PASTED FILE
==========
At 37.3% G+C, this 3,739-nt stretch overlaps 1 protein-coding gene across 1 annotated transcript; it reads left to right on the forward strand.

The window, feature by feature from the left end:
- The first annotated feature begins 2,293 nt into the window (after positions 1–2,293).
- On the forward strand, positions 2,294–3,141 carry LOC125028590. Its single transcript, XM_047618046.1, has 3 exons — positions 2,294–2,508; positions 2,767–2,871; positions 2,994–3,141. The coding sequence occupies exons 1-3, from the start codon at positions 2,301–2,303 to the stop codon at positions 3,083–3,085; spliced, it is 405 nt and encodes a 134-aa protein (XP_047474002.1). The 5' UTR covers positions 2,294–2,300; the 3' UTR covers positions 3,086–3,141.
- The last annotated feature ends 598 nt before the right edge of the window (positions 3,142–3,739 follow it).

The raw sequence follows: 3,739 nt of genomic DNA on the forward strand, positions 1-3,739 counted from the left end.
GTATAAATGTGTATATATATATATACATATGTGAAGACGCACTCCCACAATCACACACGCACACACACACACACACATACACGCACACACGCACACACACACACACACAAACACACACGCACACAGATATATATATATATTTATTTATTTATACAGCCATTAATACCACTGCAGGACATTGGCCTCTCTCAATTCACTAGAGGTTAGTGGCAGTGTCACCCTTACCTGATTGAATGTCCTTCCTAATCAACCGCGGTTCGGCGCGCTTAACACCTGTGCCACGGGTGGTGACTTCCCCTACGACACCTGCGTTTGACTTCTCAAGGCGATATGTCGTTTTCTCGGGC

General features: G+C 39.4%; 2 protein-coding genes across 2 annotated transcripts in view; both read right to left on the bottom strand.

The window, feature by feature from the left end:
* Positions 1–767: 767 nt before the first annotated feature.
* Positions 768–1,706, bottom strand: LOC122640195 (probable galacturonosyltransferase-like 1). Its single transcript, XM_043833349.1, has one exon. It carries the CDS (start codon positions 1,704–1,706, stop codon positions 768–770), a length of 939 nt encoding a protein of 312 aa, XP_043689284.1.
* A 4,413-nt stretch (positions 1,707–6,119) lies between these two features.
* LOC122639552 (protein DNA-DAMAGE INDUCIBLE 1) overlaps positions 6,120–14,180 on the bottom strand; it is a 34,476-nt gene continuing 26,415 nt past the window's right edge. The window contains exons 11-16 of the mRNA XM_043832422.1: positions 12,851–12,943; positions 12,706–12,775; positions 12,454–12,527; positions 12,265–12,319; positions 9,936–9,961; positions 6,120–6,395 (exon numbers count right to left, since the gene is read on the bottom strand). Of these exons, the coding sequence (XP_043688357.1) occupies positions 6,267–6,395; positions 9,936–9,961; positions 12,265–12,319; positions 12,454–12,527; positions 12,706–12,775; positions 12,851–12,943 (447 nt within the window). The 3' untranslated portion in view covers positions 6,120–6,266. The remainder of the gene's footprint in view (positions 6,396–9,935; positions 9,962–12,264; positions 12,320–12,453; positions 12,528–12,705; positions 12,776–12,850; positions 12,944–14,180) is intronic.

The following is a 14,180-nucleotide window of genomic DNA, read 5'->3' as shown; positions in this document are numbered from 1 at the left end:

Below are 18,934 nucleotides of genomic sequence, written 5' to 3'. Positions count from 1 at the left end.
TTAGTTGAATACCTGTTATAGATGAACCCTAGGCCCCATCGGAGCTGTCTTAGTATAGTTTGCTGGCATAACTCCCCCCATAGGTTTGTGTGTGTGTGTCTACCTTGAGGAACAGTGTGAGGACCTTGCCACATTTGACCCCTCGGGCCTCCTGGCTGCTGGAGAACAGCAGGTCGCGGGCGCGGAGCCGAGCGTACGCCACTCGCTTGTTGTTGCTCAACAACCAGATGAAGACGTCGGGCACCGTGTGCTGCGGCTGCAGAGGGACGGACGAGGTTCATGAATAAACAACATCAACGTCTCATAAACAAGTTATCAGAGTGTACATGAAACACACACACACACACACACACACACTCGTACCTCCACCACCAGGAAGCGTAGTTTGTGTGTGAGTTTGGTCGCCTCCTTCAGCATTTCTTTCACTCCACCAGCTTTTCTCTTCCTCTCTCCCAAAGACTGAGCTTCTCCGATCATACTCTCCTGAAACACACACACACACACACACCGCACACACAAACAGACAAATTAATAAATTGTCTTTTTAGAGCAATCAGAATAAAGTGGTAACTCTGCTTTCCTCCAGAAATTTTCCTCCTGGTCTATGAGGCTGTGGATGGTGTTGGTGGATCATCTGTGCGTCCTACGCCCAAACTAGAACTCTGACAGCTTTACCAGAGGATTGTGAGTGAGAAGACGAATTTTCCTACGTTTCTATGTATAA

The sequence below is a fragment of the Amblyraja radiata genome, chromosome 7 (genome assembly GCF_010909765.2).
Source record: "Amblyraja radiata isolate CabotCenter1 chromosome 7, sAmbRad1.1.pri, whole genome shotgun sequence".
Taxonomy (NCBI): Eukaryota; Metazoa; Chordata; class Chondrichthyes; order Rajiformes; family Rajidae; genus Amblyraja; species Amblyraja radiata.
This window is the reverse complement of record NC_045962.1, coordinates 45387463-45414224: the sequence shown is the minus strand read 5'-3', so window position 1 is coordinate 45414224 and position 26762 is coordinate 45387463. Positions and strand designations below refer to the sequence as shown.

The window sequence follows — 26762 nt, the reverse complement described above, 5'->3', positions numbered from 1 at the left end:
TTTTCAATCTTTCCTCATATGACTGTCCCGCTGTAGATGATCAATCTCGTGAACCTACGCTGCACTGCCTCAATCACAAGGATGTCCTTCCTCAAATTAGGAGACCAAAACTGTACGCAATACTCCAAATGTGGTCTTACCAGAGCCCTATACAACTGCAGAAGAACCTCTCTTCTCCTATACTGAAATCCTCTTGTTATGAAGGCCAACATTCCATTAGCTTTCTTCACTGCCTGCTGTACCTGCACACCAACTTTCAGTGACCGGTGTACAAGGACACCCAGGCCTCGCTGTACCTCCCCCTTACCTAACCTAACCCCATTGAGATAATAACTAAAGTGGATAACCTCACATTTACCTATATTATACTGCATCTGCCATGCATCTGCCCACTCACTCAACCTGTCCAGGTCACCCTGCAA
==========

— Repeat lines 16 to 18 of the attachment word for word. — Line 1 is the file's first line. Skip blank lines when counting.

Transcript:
TTAGTTGAATACCTGTTATAGATGAACCCTAGGCCCCATCGGAGCTGTCTTAGTATAGTTTGCTGGCATAACTCCCCCCATAGGTTTGTGTGTGTGTGTCTACCTTGAGGAACAGTGTGAGGACCTTGCCACATTTGACCCCTCGGGCCTCCTGGCTGCTGGAGAACAGCAGGTCGCGGGCGCGGAGCCGAGCGTACGCCACTCGCTTGTTGTTGCTCAACAACCAGATGAAGACGTCGGGCACCGTGTGCTGCGGCTGCAGAGGGACGGACGAGGTTCATGAATAAACAACATCAACGTCTCATAAACAAGTTATCAGAGTGTACATGAAACACACACACACACACACACACACACTCGTACCTCCACCACCAGGAAGCGTAGTTTGTGTGTGAGTTTGGTCGCCTCCTTCAGCATTTCTTTCACTCCACCAGCTTTTCTCTTCCTCTCTCCCAAAGACTGAGCTTCTCCGATCATACTCTCCTGAAACACACACACACACACACACCGCACACACAAACAGACAAATTAATAAATTGTCTTTTTAGAGCAATCAGAATAAAGTGGTAACTCTGCTTTCCTCCAGAAATTTTCCTCCTGGTCTATGAGGCTGTGGATGGTGTTGGTGGATCATCTGTGCGTCCTACGCCCAAACTAGAACTCTGACAGCTTTACCAGAGGATTGTGAGTGAGAAGACGAATTTTCCTACGTTTCTATGTATAA

The sequence below is a fragment of the Amblyraja radiata genome, chromosome 7 (genome assembly GCF_010909765.2).
Source record: "Amblyraja radiata isolate CabotCenter1 chromosome 7, sAmbRad1.1.pri, whole genome shotgun sequence".